The historians of botany have overlooked the real state of the case as here presented, or have not described it with sufficient emphasis; due attention has not been paid to the fact, that systematic botany, as it began to develope in the 17th century, contained within itself from the first two opposing elements; on the one hand the fact of a natural affinity indistinctly felt, which was brought out by the botanists of Germany and the Netherlands, and on the other the desire, to which Cesalpino first gave expression, of arriving by the path of clear perception at a classification of the vegetable kingdom which should satisfy the understanding. These two elements of systematic investigation were entirely incommensurable; it was not possible by the use of arbitrary principles of classification which satisfied the understanding to do justice at the same time to the instinctive feeling for natural affinity which would not be argued away. This incommensurability between natural affinity and a priori grounds of classification is everywhere expressed in the systems embracing the whole vegetable kingdom, which were proposed up to 1736, and which including those of Cesalpino and Linnaeus were not less in number than fifteen. It is the custom to describe these systems, of which those of Cesalpino, Morison, Ray, Bachmann (Rivinus), and Tournefort are the most important, by the one word ‘artificial’; but it was by no means the intention of those men to propose classifications of the vegetable kingdom which should be merely artificial, and do no more than offer an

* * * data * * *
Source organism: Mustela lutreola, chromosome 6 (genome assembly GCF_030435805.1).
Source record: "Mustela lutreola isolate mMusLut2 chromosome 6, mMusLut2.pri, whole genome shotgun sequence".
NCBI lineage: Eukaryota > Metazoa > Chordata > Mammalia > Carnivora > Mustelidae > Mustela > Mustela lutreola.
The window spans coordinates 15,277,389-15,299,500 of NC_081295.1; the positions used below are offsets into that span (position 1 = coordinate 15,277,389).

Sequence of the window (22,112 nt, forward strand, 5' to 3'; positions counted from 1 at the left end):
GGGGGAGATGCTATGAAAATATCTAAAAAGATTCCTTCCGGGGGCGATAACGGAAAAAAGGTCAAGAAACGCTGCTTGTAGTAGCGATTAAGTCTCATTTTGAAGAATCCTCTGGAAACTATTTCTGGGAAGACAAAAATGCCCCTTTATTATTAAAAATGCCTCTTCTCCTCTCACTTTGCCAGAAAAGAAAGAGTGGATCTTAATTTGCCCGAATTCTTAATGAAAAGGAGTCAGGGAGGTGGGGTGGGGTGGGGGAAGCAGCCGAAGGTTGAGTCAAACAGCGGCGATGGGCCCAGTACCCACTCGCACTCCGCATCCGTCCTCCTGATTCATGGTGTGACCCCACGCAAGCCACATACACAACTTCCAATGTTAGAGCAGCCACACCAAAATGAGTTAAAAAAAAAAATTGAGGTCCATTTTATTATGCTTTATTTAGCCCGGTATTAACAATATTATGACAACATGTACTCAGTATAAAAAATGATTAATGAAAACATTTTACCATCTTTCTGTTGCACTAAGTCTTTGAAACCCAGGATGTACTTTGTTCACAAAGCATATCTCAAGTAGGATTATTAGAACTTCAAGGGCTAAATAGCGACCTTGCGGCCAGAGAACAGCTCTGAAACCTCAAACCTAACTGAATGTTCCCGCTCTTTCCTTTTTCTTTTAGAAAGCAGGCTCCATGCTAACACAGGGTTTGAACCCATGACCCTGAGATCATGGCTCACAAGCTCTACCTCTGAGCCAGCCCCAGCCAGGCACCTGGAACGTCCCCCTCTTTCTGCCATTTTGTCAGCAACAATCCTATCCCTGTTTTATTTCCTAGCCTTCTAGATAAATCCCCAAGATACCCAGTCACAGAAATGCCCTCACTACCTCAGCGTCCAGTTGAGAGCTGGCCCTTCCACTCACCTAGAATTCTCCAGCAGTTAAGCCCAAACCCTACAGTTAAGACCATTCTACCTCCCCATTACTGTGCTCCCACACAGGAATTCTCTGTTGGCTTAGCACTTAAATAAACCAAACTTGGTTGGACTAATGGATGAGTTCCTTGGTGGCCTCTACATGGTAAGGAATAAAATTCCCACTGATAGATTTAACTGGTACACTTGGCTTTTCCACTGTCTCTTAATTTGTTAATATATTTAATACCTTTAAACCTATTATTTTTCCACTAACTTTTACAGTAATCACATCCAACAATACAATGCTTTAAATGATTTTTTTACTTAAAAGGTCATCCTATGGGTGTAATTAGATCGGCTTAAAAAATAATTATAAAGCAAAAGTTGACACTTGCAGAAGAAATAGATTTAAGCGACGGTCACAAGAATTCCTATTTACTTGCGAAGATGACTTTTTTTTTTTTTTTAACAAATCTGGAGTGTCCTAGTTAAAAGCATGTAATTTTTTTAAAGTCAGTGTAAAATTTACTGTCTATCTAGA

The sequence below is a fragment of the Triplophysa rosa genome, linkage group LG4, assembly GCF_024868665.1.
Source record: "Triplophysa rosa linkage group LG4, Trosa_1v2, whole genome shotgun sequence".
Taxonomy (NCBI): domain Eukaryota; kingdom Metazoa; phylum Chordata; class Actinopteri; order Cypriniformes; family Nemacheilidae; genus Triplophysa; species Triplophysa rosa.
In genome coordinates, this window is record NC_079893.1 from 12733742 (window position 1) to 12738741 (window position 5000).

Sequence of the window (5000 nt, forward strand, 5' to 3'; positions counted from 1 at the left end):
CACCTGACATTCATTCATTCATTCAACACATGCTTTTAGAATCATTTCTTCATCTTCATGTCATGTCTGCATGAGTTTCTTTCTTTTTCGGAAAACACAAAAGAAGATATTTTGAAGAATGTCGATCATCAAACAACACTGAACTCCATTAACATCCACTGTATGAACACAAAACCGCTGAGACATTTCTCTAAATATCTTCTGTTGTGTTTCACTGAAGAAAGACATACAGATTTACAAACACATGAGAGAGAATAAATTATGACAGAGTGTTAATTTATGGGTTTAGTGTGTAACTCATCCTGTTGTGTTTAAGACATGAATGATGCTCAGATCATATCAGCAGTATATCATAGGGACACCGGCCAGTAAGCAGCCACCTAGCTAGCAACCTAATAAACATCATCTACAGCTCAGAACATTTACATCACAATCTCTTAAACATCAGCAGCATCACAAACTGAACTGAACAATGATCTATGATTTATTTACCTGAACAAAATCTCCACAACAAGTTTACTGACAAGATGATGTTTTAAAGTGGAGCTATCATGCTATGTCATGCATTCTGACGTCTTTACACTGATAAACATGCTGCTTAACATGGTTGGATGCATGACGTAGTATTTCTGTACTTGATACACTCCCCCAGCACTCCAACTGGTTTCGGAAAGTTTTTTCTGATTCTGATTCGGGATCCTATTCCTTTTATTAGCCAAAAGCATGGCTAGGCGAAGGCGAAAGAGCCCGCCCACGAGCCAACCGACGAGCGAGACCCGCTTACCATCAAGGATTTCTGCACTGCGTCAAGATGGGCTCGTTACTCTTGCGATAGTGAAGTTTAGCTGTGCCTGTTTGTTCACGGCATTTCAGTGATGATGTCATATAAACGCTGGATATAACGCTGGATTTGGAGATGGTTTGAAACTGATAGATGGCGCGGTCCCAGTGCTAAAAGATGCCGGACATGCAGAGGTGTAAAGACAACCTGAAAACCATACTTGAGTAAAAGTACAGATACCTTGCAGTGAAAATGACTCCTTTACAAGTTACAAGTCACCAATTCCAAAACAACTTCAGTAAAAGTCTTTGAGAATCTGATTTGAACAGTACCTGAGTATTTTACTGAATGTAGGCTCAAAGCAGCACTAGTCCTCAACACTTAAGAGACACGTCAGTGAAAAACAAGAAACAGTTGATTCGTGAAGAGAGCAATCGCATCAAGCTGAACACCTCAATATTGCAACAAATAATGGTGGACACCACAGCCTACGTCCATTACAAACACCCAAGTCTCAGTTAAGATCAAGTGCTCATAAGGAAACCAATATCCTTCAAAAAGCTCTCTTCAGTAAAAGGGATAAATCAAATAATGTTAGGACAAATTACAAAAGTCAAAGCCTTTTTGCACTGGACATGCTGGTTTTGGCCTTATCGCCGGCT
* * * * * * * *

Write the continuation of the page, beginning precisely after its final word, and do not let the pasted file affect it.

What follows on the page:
“Plase hilp me, Miss Claire” ses I “For God’s sake” ses I gitting excited, “cum down at wanse.”
"There is certainly a great disparity of years between them," said Mrs. Ashurst, with a sigh. "I trust that won't work to the disadvantage of my poor dear girl!"
“What’s up, Jack?” he asked, cautiously.
We could not speak of our feelings before Mr. Gordon, but I knew Father O'Rourke had enjoyed our entertainment as little as myself; so all night long we tramped, gathering such news as we might from our companions of the battle, which was vague but disheartening enough. At daybreak we arrived at a very considerable house—indeed, a gentleman's seat—which Mr. Gordon informed us was that of McKenzie of Dundonald, to whom we were recommended by old Colin Dearg, who was his uncle. Dundonald was at Inverness, whither he had gone that he might not be suspected of favoring the Prince's cause, but his lady was at home.
To the English translation of the History of Botany of Julius von Sachs.
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